Moose abundance, distribution, and demographic characteristics in eastern Washington: Progress report: Year 1
 
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Moose abundance, distribution, and demographic characteristics in eastern Washington: Progress report: Year 1

Category: Wildlife Research and Management - Wildlife Research

Date Published: February 05, 2015

Number of Pages: 24

Author(s): Rich Harris, Sara Hansen, Jared Oyster, Dr. Kristin Mansfield, Ella Rowan, James Goerz, and Mike Mitchell

EXECUTIVE SUMMARY:

Moose (Alces alces) populations have been increasing in Washington State since the 1920’s. The Washington Department of Fish and Wildlife (WDFW) began offering opportunities to hunt moose in 1977 and populations have continued to increase along with public interest in wildlife viewing and hunting opportunities. The WDFW implemented aerial counts in 2002 to better monitor population trends and establish minimum population levels in districts 1 and 2. Though such surveys provided rough estimates of abundance, they were insufficient to meet population monitoring objectives established by WDFW in the 2009-2015 Game Management Plan. The Wildlife Program WDFW identified obtaining better estimates of moose abundance and more precise estimate of population trend as Initiative #14 for the 2013-15 Wildlife Program Plan Charter. During winter 2013-2014, we began testing the efficacy of an aerial mark-recapture distance sampling approach (MRDS) to provide a standardized and repeatable survey protocol appropriate for a large-scale estimate of moose populations in northeast Washington. This document overviews preliminary results obtained during sampling in winter 2013-14.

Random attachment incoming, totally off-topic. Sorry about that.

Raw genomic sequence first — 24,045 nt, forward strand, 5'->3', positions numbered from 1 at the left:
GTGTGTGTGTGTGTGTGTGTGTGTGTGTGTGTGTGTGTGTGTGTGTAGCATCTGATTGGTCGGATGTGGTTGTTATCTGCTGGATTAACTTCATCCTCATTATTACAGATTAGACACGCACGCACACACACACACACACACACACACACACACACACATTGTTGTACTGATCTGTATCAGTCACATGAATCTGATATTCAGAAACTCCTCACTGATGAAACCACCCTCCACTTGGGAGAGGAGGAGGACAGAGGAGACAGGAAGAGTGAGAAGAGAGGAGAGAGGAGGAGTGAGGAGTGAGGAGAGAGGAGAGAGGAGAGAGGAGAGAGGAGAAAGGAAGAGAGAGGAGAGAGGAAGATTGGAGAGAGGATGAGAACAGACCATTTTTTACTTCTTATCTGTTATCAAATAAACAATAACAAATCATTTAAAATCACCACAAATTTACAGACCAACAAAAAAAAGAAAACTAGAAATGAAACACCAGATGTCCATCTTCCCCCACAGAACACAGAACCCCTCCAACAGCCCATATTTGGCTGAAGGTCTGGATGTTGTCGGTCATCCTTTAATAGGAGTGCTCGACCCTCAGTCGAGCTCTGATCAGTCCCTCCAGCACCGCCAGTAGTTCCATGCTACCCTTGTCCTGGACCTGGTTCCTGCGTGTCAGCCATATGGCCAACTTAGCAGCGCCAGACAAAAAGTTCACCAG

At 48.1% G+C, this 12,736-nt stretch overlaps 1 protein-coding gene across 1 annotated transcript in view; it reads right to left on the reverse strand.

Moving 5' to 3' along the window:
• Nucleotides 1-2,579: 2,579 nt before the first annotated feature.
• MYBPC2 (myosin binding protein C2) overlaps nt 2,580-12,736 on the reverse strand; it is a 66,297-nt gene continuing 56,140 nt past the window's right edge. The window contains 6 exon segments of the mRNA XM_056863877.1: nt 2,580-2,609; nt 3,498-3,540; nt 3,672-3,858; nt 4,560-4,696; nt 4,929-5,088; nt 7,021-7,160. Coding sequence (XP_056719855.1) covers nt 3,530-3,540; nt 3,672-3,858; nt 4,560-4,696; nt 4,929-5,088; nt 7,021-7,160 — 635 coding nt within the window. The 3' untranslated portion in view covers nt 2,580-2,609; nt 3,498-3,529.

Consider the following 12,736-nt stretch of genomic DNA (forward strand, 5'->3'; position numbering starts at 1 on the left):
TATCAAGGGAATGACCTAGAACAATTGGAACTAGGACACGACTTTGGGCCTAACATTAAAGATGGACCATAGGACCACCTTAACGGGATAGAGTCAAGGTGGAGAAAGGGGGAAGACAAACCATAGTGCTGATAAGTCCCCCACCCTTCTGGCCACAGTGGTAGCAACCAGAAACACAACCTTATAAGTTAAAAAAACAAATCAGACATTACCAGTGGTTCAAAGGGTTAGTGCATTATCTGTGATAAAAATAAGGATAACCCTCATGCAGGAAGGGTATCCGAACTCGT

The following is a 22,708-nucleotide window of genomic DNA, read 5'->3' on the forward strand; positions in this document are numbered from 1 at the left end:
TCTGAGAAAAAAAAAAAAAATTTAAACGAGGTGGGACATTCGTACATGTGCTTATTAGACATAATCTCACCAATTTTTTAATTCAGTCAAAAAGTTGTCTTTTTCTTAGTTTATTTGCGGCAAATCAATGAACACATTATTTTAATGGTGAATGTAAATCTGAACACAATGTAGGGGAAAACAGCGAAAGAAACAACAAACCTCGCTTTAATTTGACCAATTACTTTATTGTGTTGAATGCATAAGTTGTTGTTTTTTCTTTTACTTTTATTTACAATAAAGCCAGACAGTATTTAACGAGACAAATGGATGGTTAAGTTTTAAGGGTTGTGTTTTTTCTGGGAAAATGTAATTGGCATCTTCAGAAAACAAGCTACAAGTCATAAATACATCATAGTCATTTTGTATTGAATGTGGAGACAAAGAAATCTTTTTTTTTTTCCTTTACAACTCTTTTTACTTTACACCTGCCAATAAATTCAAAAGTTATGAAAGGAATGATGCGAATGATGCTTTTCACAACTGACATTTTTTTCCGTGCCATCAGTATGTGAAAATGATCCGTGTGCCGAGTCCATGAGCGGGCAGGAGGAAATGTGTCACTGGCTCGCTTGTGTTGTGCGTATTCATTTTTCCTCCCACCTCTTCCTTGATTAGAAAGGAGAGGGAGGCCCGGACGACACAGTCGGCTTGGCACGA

In autumn 2012, WDFW began working with the University of Montana on a 3-plus-year study of moose demography in study areas north of Spokane. The objectives of this study are to understand the factors controlling adult female survival and calf recruitment as this increasing population approaches carrying capacity and deals with a new predator to the area: the wolf. We provide a brief overview of progress to date on the study. We also provide brief updates of what we’ve learned regarding internal parasites that may affect moose in Washington, recent range expansion statewide, and characteristics of moose captured in conflict situations in the greater Spokane area.

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